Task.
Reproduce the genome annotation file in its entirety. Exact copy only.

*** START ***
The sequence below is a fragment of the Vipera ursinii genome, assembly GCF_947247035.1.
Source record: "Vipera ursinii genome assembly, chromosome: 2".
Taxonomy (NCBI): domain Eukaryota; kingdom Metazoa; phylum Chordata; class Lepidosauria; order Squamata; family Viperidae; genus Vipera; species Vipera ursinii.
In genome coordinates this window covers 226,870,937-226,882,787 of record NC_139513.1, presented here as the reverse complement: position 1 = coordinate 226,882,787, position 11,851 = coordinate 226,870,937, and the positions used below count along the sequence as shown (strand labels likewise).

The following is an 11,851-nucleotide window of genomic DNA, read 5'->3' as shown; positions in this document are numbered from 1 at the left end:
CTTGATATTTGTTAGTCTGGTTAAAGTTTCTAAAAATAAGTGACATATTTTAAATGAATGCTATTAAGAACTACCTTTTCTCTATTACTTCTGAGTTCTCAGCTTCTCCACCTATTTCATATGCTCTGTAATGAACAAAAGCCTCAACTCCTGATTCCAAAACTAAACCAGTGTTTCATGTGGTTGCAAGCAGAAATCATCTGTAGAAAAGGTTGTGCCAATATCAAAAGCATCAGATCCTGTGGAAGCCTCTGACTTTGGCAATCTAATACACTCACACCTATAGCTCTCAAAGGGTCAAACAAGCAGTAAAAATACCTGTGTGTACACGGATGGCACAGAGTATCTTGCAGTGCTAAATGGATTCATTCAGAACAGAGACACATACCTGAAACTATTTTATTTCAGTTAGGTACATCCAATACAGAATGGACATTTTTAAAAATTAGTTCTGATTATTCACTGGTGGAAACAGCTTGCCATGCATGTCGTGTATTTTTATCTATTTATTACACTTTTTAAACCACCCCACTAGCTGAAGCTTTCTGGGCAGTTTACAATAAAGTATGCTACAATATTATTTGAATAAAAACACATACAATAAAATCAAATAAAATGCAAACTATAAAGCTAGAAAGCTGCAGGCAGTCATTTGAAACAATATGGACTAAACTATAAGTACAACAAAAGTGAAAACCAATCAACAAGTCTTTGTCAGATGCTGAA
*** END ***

The sequence below is a fragment of the Vipera ursinii genome, assembly GCF_947247035.1.
Source record: "Vipera ursinii genome assembly, chromosome: 2".
Taxonomy (NCBI): domain Eukaryota; kingdom Metazoa; phylum Chordata; class Lepidosauria; order Squamata; family Viperidae; genus Vipera; species Vipera ursinii.
In genome coordinates this window covers 226,870,937-226,882,787 of record NC_139513.1, presented here as the reverse complement: position 1 = coordinate 226,882,787, position 11,851 = coordinate 226,870,937, and the positions used below count along the sequence as shown (strand labels likewise).

The following is an 11,851-nucleotide window of genomic DNA, read 5'->3' as shown; positions in this document are numbered from 1 at the left end:
CTTGATATTTGTTAGTCTGGTTAAAGTTTCTAAAAATAAGTGACATATTTTAAATGAATGCTATTAAGAACTACCTTTTCTCTATTACTTCTGAGTTCTCAGCTTCTCCACCTATTTCATATGCTCTGTAATGAACAAAAGCCTCAACTCCTGATTCCAAAACTAAACCAGTGTTTCATGTGGTTGCAAGCAGAAATCATCTGTAGAAAAGGTTGTGCCAATATCAAAAGCATCAGATCCTGTGGAAGCCTCTGACTTTGGCAATCTAATACACTCACACCTATAGCTCTCAAAGGGTCAAACAAGCAGTAAAAATACCTGTGTGTACACGGATGGCACAGAGTATCTTGCAGTGCTAAATGGATTCATTCAGAACAGAGACACATACCTGAAACTATTTTATTTCAGTTAGGTACATCCAATACAGAATGGACATTTTTAAAAATTAGTTCTGATTATTCACTGGTGGAAACAGCTTGCCATGCATGTCGTGTATTTTTATCTATTTATTACACTTTTTAAACCACCCCACTAGCTGAAGCTTTCTGGGCAGTTTACAATAAAGTATGCTACAATATTATTTGAATAAAAACACATACAATAAAATCAAATAAAATGCAAACTATAAAGCTAGAAAGCTGCAGGCAGTCATTTGAAACAATATGGACTAAACTATAAGTACAACAAAAGTGAAAACCAATCAACAAGTCTTTGTCAGATGCTGAA